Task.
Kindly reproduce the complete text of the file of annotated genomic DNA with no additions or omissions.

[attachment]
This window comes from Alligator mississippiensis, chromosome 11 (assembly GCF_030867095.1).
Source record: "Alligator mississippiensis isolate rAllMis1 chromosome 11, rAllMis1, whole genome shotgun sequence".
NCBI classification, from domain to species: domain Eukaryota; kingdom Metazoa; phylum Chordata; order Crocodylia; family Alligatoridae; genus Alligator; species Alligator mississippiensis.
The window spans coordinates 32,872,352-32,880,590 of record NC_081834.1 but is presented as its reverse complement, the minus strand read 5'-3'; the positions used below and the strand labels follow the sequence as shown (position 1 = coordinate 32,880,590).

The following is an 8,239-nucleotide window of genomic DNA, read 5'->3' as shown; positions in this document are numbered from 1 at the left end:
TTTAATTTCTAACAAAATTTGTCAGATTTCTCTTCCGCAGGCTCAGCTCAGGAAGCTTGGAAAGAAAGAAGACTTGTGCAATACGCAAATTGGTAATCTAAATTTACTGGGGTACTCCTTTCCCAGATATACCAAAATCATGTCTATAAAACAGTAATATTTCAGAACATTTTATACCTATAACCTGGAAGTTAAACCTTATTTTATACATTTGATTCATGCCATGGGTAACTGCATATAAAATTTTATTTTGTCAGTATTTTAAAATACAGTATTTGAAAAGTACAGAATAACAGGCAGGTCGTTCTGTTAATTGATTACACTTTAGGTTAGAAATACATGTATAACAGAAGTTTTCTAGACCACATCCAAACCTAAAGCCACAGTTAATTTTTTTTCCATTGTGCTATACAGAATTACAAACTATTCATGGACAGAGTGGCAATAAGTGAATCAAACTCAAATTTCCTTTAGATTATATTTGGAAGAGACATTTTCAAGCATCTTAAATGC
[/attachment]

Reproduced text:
This window comes from Alligator mississippiensis, chromosome 11 (assembly GCF_030867095.1).
Source record: "Alligator mississippiensis isolate rAllMis1 chromosome 11, rAllMis1, whole genome shotgun sequence".
NCBI classification, from domain to species: domain Eukaryota; kingdom Metazoa; phylum Chordata; order Crocodylia; family Alligatoridae; genus Alligator; species Alligator mississippiensis.
The window spans coordinates 32,872,352-32,880,590 of record NC_081834.1 but is presented as its reverse complement, the minus strand read 5'-3'; the positions used below and the strand labels follow the sequence as shown (position 1 = coordinate 32,880,590).

The following is an 8,239-nucleotide window of genomic DNA, read 5'->3' as shown; positions in this document are numbered from 1 at the left end:
TTTAATTTCTAACAAAATTTGTCAGATTTCTCTTCCGCAGGCTCAGCTCAGGAAGCTTGGAAAGAAAGAAGACTTGTGCAATACGCAAATTGGTAATCTAAATTTACTGGGGTACTCCTTTCCCAGATATACCAAAATCATGTCTATAAAACAGTAATATTTCAGAACATTTTATACCTATAACCTGGAAGTTAAACCTTATTTTATACATTTGATTCATGCCATGGGTAACTGCATATAAAATTTTATTTTGTCAGTATTTTAAAATACAGTATTTGAAAAGTACAGAATAACAGGCAGGTCGTTCTGTTAATTGATTACACTTTAGGTTAGAAATACATGTATAACAGAAGTTTTCTAGACCACATCCAAACCTAAAGCCACAGTTAATTTTTTTTCCATTGTGCTATACAGAATTACAAACTATTCATGGACAGAGTGGCAATAAGTGAATCAAACTCAAATTTCCTTTAGATTATATTTGGAAGAGACATTTTCAAGCATCTTAAATGC